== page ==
Marketing Pilgrim's "Search Marketing" Channel

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Natural Search Return or Paid Result? FTC Says Its Too Hard To Tell the Difference

ad note on googleWhen looking at a page of search results I often feel like I’m playing a round of Where’s Waldo. But instead of the guy in the striped t-shirt, I’m looking for the place where the paid ads end and the natural search results begin.

I don’t have evidence to prove it, but I feel like that line used to be more clearly defined. There would be a couple of very obvious ads at the top of the page and rest would be sites that earned their spot the hard way. Results in the right hand column were always ads. I can’t remember at what point ads started appearing in the main results as well.

Google Now, Mine and YouTube Collections: I Wonder What Else I’ve Been Missing

secret_passageGoogle’s been keeping secrets from me. While researching the rumored “Google Mine” project, I found out that there are hidden pathways and content tricks that I didn’t know existed.

Those inquisitive little bloggers over at Google Operating System: Unofficial News and Tips About Google turned me on to Google Now. Visit https://www.google.com/now/topics/ and you’ll find a graphical list of topics that you searched in the past week and the past month.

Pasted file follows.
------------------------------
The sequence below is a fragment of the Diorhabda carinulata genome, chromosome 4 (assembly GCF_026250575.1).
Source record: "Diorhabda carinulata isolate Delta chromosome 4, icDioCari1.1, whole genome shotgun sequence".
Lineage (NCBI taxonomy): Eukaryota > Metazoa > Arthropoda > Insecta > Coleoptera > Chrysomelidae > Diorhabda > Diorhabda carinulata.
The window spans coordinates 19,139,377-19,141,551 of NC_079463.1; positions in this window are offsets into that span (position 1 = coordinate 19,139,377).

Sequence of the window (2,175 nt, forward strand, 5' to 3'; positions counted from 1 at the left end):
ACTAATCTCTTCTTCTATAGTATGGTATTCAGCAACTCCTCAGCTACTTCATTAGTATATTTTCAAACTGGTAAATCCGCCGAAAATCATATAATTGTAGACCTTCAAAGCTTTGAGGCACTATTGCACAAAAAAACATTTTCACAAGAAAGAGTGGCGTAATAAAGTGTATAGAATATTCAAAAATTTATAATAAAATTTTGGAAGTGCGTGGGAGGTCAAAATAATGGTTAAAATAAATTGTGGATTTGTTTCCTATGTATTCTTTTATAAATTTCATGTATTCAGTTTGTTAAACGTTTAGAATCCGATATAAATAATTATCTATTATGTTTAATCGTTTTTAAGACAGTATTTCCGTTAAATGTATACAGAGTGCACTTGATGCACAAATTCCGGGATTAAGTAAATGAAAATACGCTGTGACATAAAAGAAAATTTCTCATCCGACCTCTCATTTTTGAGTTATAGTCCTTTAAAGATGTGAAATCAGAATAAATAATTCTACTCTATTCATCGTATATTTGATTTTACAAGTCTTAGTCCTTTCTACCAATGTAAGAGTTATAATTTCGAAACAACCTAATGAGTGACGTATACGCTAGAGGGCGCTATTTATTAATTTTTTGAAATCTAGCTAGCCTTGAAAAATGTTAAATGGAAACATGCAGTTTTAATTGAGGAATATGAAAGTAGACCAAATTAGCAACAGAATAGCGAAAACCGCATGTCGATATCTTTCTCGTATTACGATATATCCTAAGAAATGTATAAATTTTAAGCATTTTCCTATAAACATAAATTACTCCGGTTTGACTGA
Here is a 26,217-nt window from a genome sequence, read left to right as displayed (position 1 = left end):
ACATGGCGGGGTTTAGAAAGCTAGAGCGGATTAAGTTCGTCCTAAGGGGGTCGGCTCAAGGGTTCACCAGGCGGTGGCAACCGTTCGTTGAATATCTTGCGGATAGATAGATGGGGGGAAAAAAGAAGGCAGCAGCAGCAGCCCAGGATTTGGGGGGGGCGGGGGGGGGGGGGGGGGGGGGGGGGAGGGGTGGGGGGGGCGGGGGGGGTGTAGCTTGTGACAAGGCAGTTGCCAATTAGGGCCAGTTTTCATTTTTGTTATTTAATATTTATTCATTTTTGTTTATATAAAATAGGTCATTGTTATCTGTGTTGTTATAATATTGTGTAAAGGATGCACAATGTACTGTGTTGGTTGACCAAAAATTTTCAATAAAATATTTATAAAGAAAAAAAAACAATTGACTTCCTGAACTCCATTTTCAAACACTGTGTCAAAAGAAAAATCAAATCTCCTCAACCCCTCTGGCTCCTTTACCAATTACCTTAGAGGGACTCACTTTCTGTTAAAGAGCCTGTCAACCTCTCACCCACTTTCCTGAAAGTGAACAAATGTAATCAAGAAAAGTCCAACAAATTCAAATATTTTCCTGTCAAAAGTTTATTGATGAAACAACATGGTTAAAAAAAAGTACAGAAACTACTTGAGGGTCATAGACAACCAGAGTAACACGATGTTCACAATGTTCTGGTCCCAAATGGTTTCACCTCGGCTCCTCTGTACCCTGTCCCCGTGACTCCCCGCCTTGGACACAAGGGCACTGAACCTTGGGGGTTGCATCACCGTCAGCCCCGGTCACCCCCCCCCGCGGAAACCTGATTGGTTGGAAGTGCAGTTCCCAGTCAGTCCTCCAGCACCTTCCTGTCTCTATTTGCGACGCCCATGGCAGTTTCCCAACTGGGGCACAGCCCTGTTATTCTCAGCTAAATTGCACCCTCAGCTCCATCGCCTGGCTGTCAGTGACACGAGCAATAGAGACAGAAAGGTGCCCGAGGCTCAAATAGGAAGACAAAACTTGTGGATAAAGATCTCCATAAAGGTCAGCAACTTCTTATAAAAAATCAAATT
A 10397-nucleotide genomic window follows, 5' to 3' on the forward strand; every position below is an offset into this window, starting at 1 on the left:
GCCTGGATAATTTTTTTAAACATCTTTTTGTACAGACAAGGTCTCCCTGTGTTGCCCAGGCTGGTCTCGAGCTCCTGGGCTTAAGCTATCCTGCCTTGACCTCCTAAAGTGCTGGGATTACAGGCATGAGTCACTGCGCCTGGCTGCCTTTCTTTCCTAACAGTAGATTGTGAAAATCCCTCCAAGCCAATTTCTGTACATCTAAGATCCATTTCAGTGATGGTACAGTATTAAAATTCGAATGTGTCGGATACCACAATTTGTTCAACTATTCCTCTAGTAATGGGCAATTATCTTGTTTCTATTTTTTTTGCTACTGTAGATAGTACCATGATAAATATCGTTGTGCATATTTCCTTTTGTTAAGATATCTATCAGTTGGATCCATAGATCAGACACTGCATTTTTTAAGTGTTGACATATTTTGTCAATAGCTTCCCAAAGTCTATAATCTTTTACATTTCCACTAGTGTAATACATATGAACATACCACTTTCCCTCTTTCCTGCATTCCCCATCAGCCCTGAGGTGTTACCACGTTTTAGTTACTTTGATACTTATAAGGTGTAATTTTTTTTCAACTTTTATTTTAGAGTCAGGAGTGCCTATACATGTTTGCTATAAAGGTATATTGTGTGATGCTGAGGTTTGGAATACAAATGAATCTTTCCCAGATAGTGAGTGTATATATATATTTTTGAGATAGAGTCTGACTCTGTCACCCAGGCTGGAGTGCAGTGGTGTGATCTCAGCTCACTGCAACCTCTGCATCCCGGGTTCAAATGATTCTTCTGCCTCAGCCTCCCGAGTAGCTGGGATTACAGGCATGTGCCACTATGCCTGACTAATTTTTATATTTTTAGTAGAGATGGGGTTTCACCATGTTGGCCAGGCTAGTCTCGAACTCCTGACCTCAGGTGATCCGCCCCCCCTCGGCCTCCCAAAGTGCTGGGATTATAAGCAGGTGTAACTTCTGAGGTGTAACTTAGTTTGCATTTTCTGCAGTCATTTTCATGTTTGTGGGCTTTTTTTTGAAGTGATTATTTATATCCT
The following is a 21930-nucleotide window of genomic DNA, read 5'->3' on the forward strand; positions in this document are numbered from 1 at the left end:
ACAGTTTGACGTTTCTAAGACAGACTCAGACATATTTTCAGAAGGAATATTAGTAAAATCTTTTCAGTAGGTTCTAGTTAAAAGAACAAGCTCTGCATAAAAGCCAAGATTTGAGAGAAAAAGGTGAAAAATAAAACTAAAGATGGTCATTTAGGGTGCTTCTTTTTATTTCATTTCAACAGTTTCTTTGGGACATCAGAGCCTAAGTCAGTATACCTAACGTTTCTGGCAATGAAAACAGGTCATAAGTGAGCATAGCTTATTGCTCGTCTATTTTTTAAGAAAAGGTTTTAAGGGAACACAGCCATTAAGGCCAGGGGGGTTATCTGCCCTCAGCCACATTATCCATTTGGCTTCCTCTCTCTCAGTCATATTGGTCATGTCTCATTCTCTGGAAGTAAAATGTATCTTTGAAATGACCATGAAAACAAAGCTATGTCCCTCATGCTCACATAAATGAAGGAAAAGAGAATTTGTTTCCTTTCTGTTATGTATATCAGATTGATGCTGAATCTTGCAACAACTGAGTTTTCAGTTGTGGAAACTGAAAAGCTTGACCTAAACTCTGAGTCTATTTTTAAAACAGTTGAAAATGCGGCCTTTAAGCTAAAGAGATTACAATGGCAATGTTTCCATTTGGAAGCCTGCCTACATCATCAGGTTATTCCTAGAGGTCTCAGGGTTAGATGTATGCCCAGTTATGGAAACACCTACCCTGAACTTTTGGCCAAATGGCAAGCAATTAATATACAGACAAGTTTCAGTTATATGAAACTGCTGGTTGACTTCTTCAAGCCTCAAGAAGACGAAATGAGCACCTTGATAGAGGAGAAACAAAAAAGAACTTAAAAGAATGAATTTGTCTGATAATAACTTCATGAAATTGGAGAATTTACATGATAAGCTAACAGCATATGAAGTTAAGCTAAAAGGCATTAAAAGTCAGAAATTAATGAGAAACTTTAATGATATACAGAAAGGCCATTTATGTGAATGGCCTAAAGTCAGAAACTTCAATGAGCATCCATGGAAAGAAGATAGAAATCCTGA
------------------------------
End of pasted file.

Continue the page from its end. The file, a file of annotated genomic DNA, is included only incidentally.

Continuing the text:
It only picks up terms you searched on multiple occasions and it appears to only collect what you searched when you were logged in to your Google account.

Last week, I was looking up the movie The Internship and that led to this box. In Google’s mind, if I like The Internship, I’ll also enjoy Jurassic Park, Lincoln, Schindler’s List and ET. That’s one of the most mismatched collections of movies I’ve ever seen.

Google’s Local Search Carousel Comes to Desktop

Local search, especially for restaurants, is getting much more interesting as Google rolls out its local search ‘carousel’ to desktop search. It is available in English in the US only for now.

Basically, how one ranks in the carousel will be the new ‘victory’ for local search. The post on Google+ announcing the update tells us